|dc.description.abstract||The double-sampling paradigm, which has become an important part of the epidemiological designs, includes two stages. First, individuals are classified into groups by disease and exposure levels using a fallible test, and second, some individuals are classified into a subset using a ``gold standard" test. The parameter of interest in our study is the odds ratio as an association between disease level and exposure level. Here we compare four confidence intervals for the odds ratio under the assumption of differential or non-differential misclassification. More specifically, we compare the coverage and interval widths of the Wald, score, profile likelihood, and approximate integrated likelihood intervals with different specificity and sensitivity values, as well as different sample sizes and odds ratios for the case-control clinical studies. Our investigations implies the consistent superiority of the approximate integrated confidence interval.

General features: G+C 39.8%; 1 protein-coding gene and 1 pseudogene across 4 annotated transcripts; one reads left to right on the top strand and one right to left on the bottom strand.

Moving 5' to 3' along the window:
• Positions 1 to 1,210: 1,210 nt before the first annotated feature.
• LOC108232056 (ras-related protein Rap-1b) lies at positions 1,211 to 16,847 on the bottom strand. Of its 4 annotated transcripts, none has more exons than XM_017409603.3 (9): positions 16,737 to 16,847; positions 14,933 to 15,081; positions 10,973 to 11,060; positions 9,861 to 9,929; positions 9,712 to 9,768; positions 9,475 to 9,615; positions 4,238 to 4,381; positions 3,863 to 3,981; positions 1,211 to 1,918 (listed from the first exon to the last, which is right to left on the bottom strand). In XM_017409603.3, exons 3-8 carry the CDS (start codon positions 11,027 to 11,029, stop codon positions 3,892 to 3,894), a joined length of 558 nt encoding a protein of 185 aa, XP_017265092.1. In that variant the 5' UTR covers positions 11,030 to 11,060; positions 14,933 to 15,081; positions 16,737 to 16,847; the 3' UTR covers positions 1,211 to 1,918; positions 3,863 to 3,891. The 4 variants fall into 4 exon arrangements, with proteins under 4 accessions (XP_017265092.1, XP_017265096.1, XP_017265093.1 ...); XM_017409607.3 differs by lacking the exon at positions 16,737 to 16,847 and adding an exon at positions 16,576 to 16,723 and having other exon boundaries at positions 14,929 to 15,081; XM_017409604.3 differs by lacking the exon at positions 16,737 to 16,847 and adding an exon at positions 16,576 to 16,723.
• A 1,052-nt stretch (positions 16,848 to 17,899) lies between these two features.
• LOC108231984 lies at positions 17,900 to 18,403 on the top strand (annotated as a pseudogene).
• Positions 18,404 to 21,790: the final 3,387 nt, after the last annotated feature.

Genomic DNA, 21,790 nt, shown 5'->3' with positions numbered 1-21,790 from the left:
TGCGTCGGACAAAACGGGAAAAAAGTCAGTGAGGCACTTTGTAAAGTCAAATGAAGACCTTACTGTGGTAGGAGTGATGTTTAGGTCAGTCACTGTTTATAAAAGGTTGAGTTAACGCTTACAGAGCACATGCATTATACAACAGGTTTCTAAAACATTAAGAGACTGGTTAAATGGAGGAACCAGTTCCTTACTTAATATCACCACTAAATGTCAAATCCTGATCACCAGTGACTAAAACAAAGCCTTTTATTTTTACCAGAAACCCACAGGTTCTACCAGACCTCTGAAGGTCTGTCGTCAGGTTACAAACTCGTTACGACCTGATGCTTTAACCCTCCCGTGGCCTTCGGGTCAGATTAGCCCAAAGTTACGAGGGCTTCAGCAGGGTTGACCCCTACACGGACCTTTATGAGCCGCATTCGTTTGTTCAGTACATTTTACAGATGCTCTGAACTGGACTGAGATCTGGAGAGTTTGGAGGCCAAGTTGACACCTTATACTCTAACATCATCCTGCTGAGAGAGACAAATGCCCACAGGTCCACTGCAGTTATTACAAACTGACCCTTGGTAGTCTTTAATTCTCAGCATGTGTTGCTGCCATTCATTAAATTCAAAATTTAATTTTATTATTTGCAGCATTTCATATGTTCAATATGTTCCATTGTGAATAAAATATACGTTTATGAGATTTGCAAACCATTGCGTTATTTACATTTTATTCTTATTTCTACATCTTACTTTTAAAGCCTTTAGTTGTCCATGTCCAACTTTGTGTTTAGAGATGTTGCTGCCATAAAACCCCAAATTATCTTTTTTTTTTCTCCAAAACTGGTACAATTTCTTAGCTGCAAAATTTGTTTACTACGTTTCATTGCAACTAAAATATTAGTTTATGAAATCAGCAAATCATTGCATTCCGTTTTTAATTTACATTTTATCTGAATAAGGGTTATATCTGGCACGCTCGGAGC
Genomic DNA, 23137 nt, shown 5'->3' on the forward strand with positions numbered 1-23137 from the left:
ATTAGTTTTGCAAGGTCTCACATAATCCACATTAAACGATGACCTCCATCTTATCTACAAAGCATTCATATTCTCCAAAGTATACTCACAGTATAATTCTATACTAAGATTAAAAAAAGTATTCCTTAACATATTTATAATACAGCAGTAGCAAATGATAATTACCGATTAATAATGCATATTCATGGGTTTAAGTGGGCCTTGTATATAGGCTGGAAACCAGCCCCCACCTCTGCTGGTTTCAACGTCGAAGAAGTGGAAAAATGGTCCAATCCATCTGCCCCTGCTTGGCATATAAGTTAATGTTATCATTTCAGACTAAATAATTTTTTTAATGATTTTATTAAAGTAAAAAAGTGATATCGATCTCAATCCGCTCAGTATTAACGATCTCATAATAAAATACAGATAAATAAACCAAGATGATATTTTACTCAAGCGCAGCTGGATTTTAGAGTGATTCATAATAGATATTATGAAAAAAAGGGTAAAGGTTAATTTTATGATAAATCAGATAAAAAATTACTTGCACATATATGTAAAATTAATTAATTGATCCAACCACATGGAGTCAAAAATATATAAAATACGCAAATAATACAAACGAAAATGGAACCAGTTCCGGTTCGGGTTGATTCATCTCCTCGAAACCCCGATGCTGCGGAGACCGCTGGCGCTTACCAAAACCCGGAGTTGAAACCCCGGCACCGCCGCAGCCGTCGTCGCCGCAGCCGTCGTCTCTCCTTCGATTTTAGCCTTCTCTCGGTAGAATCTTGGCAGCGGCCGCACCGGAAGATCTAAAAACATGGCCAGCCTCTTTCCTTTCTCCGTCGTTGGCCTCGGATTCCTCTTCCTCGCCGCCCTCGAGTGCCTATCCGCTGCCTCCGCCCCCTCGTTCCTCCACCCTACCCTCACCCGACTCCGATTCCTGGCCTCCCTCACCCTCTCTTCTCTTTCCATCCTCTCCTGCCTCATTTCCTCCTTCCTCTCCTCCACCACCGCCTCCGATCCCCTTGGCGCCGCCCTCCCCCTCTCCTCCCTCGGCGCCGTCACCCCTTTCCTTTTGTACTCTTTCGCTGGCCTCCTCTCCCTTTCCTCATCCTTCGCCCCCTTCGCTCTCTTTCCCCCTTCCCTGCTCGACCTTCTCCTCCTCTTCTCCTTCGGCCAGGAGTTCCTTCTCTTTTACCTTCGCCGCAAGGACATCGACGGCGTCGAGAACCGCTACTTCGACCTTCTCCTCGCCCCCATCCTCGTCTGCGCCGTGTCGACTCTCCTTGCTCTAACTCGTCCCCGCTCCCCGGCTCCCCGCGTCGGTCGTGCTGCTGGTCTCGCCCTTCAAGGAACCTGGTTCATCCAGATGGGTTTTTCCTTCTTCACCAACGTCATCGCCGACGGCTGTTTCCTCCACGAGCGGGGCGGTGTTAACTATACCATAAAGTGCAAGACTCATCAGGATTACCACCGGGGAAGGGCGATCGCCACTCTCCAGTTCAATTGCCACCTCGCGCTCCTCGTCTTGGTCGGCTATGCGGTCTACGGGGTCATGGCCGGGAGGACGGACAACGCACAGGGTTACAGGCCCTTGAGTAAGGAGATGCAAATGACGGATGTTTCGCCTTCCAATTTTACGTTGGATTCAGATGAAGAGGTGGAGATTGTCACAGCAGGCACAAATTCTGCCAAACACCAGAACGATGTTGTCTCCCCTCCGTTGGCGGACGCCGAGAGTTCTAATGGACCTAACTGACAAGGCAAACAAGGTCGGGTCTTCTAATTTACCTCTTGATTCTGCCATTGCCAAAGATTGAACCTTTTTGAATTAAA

Also, we eliminate the effect of several parameters on a bioequivalence testing procedure that plays an important role in the development of generic drugs. The current FDA criteria is not flexible with respect to highly variable drugs, and this characteristic has caused many good drugs to be rejected. Most often in the literature, we find studies examining the sample size or the within-subject variability as the main factors affecting the outcome of a bioequivalence test. Frequently, pharmaceutical companies have tried to convince the FDA that their product would meet the bioequivalence criteria just by increasing the sample size. Here we examine the effect of the between-subject variability as well as the effect of the mean ratio difference between the test and reference formulations. We use a Monte Carlo simulation to draw conclusions based on the importance of these two sources of variability and to show that simply increasing the sample size is insufficient to meet the bioequivalence criteria.||en_US